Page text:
Cryptocurrencies, and especially privacy coins like Monero and Zcash, may provide a new channel for would-be money launderers. Because crypto exchanges lack comprehensive AML/KYC procedures, the FBI is now spending 75% of its financial-crime related manhours focused on digital currency.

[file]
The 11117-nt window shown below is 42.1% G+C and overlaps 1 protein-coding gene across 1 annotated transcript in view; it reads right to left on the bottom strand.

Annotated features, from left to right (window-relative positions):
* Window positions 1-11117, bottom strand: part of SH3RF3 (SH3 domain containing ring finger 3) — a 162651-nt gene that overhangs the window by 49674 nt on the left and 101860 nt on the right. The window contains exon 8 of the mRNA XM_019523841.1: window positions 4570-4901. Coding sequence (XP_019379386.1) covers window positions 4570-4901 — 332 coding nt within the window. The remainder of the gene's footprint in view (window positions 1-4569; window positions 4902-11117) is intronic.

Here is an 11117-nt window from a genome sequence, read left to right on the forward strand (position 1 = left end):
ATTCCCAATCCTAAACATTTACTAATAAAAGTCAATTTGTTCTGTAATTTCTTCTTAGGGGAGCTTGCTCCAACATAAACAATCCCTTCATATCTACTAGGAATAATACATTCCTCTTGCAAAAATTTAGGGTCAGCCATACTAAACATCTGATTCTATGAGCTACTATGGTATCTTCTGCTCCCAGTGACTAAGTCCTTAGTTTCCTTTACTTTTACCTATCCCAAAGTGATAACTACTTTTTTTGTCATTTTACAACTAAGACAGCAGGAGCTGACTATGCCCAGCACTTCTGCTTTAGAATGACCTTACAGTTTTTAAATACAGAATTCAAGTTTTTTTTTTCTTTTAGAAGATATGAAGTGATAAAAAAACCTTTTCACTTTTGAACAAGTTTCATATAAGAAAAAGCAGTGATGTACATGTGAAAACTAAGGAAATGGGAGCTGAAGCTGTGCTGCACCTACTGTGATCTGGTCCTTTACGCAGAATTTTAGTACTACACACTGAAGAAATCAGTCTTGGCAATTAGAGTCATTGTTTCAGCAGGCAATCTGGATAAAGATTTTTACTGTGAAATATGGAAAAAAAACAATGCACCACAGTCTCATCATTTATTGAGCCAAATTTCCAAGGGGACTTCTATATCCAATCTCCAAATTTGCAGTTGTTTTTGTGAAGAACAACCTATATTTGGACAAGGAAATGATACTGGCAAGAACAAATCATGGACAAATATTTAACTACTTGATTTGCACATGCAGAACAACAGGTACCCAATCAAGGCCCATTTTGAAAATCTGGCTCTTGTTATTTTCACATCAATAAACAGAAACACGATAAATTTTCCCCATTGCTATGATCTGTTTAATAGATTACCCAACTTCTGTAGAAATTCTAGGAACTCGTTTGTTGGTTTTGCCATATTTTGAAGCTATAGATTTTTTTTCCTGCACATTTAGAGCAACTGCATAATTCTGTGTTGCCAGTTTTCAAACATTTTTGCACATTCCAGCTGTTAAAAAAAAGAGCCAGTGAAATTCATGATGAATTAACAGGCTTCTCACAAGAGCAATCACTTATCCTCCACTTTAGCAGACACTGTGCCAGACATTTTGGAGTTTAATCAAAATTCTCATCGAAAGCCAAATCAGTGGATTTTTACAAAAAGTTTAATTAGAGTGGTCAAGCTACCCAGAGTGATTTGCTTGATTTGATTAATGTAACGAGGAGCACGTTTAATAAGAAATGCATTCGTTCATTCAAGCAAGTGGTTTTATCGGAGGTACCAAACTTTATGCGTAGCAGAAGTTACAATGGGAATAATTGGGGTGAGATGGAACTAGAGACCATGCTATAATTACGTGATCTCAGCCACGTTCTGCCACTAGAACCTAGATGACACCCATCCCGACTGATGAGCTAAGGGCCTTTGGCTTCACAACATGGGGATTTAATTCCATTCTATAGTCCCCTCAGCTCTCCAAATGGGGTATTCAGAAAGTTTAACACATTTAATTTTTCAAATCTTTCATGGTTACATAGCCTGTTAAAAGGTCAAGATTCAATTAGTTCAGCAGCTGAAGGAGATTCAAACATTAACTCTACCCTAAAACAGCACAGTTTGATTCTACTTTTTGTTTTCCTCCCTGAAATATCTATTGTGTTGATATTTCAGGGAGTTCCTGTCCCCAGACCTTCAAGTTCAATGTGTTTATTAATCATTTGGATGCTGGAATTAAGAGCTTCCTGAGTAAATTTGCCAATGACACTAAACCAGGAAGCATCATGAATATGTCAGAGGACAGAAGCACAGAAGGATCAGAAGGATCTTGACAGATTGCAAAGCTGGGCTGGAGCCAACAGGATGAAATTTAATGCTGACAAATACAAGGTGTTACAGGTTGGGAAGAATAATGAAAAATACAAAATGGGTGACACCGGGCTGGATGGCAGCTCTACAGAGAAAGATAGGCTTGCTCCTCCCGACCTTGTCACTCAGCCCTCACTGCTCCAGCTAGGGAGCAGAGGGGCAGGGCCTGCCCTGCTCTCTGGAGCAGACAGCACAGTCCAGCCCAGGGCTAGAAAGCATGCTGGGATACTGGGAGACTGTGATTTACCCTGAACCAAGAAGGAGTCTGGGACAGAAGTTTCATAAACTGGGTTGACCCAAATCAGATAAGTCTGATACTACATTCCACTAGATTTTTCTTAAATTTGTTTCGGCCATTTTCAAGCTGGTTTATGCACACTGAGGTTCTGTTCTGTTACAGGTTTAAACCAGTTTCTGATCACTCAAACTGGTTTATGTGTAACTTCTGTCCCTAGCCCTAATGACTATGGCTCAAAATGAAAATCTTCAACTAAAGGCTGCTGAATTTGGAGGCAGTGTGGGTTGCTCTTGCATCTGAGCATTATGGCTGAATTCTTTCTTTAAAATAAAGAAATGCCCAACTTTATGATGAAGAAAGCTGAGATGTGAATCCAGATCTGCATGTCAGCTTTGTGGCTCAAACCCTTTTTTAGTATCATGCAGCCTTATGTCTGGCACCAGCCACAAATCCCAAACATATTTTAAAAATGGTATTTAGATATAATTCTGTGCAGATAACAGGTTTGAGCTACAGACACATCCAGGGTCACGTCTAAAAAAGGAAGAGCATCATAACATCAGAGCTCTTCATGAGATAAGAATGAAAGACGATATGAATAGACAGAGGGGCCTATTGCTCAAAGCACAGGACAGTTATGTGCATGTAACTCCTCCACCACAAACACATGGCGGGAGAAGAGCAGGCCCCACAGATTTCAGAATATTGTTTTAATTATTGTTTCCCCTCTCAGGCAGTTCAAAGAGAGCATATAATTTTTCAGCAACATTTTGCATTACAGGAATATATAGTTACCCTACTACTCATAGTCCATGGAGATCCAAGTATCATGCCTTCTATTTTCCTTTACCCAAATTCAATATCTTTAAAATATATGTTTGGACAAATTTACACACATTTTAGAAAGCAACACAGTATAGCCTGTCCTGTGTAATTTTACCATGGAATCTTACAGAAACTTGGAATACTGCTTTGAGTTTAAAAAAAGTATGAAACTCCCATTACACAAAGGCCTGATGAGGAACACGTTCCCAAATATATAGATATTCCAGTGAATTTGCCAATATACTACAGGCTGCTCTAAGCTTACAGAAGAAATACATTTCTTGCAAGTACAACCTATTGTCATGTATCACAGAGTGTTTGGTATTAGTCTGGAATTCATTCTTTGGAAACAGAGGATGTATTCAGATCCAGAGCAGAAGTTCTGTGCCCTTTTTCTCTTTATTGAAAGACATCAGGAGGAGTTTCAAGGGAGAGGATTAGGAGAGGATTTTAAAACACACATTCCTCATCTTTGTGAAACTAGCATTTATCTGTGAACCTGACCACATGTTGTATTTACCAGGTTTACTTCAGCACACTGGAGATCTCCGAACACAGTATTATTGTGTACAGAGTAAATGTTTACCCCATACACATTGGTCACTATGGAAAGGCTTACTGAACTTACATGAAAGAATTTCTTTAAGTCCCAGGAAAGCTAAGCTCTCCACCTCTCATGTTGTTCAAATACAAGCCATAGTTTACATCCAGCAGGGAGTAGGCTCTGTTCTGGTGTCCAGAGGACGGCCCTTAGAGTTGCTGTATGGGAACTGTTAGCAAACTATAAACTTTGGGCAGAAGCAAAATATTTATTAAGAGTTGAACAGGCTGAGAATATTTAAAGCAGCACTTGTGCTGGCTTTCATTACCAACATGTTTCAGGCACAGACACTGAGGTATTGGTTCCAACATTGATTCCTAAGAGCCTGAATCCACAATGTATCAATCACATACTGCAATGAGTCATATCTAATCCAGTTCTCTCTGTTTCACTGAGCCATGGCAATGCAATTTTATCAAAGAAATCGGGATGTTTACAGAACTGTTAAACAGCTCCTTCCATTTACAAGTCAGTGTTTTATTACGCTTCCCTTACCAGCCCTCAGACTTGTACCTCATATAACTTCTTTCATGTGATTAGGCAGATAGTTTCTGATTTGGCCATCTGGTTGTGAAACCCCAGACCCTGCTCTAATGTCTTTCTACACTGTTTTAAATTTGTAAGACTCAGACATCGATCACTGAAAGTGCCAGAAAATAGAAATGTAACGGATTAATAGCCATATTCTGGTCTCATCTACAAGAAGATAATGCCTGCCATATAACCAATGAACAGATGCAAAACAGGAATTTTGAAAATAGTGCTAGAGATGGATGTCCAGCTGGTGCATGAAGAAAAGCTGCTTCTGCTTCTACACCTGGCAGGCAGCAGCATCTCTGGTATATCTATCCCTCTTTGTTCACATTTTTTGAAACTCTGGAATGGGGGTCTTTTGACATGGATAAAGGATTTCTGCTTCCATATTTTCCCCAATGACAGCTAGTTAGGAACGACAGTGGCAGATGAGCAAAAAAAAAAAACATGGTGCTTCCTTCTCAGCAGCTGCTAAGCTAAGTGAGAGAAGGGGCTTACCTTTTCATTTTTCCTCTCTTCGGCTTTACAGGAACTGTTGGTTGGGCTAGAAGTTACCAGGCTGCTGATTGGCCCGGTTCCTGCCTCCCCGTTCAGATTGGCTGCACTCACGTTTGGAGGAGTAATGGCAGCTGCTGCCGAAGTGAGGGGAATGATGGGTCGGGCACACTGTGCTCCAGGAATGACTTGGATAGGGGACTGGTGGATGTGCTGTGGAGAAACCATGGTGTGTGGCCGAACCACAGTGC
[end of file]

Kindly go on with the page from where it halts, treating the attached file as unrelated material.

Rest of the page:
While privacy coins merit the majority of money-laundering concern, regulators should instead focus their attention on the advanced exchanges that trade such currencies. A privacy coin’s audit trail may be anonymous, but a digital exchange’s ability to view its own trades and digital wallet balances is not. To legally transact (clear) the U.S. dollar globally, correspondent banks are required to maintain a New York branch and comply with U.S. AML regulations, even if they do not maintain a U.S. retail banking presence. This illustrates the challenge governments face when attempting to regulate advanced exchanges. Since advanced exchanges do not accept government-issued fiat tender, governments may face difficulty enforcing their regulatory standards globally.